The irony of inviting me to come to Richmond to experience one of Hopper’s paintings is that I am someone he likely would have never imagined inhabiting one of his vistas. I am Jamaican by birth and have become socialized to be more US American than not over time, but I do not look the part of one of his characters (i.e. I am a Black man). Here, again, Hopper’s own vision runs into the exigencies of the current art museum field, which has sought to expand the ethnic and socio-economic class profile of museum audiences. Following a trend that is making its way steadily through the museum field (which I have written about recently), the Virginia Museum of Fine Arts has sought to expand its audiences by enhancing visitor engagement, and one way to do so is to offer off-the-menu escapades such as this night in the museum.

Edward Hopper, “Western Motel” (1957) oil on canvas (photo by the author for Hyperallergic)

It’s only days before I was scheduled to fly there that I get the itinerary from the communications assistant Lillian Dunn and find I am only able to “check in” after nine o’clock in the evening. I make the best of it and visit other museums in the area and then walk Monument Avenue where the shrines to Confederate heroes are displayed right alongside the multitudinous churches that line this street. It feels like the culture is telling me that both forms of veneration go hand in hand: worship for the Judeo-Christian god and the leaders of the Confederate insurrection.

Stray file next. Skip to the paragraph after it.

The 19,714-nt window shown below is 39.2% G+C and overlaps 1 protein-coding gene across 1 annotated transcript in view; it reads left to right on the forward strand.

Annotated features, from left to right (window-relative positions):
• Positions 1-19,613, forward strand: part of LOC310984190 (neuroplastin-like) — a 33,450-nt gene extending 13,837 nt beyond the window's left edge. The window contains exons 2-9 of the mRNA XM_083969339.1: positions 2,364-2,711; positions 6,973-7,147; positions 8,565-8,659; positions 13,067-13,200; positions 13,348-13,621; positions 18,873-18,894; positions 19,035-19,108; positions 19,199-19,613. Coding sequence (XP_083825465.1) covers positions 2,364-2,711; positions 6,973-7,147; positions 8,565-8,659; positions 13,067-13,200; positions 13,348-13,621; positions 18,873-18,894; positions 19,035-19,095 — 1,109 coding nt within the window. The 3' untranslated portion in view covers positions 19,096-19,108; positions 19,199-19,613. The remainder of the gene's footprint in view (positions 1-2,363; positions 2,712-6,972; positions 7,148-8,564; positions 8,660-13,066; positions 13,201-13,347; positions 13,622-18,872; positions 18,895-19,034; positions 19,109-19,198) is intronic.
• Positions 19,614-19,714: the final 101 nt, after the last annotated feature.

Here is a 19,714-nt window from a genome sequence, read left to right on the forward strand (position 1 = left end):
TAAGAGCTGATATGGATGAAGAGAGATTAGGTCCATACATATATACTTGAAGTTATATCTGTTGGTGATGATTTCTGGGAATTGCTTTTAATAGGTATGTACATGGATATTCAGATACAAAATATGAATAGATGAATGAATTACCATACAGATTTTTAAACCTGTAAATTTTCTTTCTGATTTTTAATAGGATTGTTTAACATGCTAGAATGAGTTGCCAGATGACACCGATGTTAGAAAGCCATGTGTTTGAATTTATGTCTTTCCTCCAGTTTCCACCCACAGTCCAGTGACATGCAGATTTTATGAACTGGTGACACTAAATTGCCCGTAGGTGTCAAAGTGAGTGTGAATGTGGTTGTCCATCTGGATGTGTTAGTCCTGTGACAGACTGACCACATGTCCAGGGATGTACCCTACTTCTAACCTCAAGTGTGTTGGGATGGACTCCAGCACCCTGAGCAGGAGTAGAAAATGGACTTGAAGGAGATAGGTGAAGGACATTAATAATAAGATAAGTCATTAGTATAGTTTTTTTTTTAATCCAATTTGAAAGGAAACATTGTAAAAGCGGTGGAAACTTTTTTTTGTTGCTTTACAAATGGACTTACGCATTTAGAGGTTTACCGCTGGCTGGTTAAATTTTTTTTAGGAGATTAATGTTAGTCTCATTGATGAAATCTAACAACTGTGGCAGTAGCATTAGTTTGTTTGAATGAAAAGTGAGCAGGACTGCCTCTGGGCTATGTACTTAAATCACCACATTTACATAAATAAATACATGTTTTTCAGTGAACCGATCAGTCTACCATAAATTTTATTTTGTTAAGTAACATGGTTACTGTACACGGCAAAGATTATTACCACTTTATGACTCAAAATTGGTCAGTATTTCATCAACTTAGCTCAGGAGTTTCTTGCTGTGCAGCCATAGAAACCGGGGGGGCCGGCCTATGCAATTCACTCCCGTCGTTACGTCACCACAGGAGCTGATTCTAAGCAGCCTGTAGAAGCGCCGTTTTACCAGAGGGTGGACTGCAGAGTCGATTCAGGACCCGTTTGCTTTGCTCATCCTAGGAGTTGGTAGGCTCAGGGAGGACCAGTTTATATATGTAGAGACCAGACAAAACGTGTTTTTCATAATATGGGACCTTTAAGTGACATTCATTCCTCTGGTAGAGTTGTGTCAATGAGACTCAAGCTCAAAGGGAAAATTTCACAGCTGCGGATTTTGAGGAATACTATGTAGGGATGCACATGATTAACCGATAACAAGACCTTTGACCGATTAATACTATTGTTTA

Then when I do arrive to stow my bag in my quarters and take a look at Edward Hopper and the American Hotel, that’s when Dunn tells me that there are no showers for me and that I will have to use the public restroom across the hall from where I am staying. I am just made speechless by this.